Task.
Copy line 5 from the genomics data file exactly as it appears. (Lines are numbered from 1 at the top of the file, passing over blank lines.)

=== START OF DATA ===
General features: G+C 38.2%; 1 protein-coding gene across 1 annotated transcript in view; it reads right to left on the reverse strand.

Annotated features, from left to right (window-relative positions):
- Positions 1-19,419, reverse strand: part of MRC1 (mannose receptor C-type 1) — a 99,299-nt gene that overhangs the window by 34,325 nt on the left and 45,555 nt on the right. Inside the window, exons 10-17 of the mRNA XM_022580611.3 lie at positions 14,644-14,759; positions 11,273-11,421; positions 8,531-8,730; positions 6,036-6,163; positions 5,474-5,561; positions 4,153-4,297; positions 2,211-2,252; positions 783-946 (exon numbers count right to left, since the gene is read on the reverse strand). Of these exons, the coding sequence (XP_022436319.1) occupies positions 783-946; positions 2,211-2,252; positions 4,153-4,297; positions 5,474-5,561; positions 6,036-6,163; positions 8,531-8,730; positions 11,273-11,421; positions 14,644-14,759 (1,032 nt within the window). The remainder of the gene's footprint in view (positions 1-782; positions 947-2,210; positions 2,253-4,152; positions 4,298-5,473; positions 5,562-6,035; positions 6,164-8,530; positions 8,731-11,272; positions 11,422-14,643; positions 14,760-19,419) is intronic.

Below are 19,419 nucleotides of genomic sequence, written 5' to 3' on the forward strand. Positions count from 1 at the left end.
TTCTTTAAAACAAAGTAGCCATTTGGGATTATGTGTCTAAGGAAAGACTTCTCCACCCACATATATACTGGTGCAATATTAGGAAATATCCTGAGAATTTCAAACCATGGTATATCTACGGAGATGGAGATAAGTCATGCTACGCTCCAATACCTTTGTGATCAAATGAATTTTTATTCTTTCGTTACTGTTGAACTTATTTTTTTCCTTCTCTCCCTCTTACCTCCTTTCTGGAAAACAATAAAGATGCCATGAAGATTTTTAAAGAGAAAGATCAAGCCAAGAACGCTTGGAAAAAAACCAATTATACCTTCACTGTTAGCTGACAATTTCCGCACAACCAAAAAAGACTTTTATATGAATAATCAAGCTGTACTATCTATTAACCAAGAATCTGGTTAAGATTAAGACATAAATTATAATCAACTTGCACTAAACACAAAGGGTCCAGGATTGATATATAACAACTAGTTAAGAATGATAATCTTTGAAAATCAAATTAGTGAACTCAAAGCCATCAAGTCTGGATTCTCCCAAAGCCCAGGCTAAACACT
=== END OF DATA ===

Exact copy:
TTCTTTAAAACAAAGTAGCCATTTGGGATTATGTGTCTAAGGAAAGACTTCTCCACCCACATATATACTGGTGCAATATTAGGAAATATCCTGAGAATTTCAAACCATGGTATATCTACGGAGATGGAGATAAGTCATGCTACGCTCCAATACCTTTGTGATCAAATGAATTTTTATTCTTTCGTTACTGTTGAACTTATTTTTTTCCTTCTCTCCCTCTTACCTCCTTTCTGGAAAACAATAAAGATGCCATGAAGATTTTTAAAGAGAAAGATCAAGCCAAGAACGCTTGGAAAAAAACCAATTATACCTTCACTGTTAGCTGACAATTTCCGCACAACCAAAAAAGACTTTTATATGAATAATCAAGCTGTACTATCTATTAACCAAGAATCTGGTTAAGATTAAGACATAAATTATAATCAACTTGCACTAAACACAAAGGGTCCAGGATTGATATATAACAACTAGTTAAGAATGATAATCTTTGAAAATCAAATTAGTGAACTCAAAGCCATCAAGTCTGGATTCTCCCAAAGCCCAGGCTAAACACT